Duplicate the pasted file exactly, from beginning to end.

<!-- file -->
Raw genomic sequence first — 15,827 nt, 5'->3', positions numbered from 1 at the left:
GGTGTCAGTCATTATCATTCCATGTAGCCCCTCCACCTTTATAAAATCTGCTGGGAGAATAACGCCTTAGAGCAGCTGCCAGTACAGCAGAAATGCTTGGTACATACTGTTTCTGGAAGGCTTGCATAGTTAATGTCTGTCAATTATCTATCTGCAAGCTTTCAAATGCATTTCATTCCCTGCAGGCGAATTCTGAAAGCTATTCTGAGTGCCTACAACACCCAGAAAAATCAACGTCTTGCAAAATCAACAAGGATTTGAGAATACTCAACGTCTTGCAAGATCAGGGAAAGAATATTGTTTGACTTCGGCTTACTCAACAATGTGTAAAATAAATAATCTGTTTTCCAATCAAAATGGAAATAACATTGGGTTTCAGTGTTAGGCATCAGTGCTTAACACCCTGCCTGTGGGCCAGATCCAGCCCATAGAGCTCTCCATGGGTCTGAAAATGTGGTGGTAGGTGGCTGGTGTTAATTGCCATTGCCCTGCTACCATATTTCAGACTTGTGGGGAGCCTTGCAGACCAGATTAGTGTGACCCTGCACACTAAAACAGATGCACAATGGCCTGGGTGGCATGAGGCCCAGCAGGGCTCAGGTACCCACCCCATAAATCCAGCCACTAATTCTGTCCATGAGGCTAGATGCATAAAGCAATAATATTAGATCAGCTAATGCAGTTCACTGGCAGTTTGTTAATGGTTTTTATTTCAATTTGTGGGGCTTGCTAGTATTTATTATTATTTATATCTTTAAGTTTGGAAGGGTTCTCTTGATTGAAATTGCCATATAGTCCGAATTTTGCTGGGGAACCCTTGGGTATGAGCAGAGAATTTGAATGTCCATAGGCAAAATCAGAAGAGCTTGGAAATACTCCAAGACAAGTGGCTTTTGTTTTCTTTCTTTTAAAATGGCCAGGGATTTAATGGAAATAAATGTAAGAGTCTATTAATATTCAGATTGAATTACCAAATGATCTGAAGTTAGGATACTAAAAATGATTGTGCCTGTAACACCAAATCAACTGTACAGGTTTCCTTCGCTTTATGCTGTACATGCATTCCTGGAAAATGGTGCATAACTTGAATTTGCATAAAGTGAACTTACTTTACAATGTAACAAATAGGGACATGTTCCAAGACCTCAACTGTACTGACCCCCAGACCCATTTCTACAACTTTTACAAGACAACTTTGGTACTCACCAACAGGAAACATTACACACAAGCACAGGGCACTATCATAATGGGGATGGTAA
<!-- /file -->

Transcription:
Raw genomic sequence first — 15,827 nt, 5'->3', positions numbered from 1 at the left:
GGTGTCAGTCATTATCATTCCATGTAGCCCCTCCACCTTTATAAAATCTGCTGGGAGAATAACGCCTTAGAGCAGCTGCCAGTACAGCAGAAATGCTTGGTACATACTGTTTCTGGAAGGCTTGCATAGTTAATGTCTGTCAATTATCTATCTGCAAGCTTTCAAATGCATTTCATTCCCTGCAGGCGAATTCTGAAAGCTATTCTGAGTGCCTACAACACCCAGAAAAATCAACGTCTTGCAAAATCAACAAGGATTTGAGAATACTCAACGTCTTGCAAGATCAGGGAAAGAATATTGTTTGACTTCGGCTTACTCAACAATGTGTAAAATAAATAATCTGTTTTCCAATCAAAATGGAAATAACATTGGGTTTCAGTGTTAGGCATCAGTGCTTAACACCCTGCCTGTGGGCCAGATCCAGCCCATAGAGCTCTCCATGGGTCTGAAAATGTGGTGGTAGGTGGCTGGTGTTAATTGCCATTGCCCTGCTACCATATTTCAGACTTGTGGGGAGCCTTGCAGACCAGATTAGTGTGACCCTGCACACTAAAACAGATGCACAATGGCCTGGGTGGCATGAGGCCCAGCAGGGCTCAGGTACCCACCCCATAAATCCAGCCACTAATTCTGTCCATGAGGCTAGATGCATAAAGCAATAATATTAGATCAGCTAATGCAGTTCACTGGCAGTTTGTTAATGGTTTTTATTTCAATTTGTGGGGCTTGCTAGTATTTATTATTATTTATATCTTTAAGTTTGGAAGGGTTCTCTTGATTGAAATTGCCATATAGTCCGAATTTTGCTGGGGAACCCTTGGGTATGAGCAGAGAATTTGAATGTCCATAGGCAAAATCAGAAGAGCTTGGAAATACTCCAAGACAAGTGGCTTTTGTTTTCTTTCTTTTAAAATGGCCAGGGATTTAATGGAAATAAATGTAAGAGTCTATTAATATTCAGATTGAATTACCAAATGATCTGAAGTTAGGATACTAAAAATGATTGTGCCTGTAACACCAAATCAACTGTACAGGTTTCCTTCGCTTTATGCTGTACATGCATTCCTGGAAAATGGTGCATAACTTGAATTTGCATAAAGTGAACTTACTTTACAATGTAACAAATAGGGACATGTTCCAAGACCTCAACTGTACTGACCCCCAGACCCATTTCTACAACTTTTACAAGACAACTTTGGTACTCACCAACAGGAAACATTACACACAAGCACAGGGCACTATCATAATGGGGATGGTAA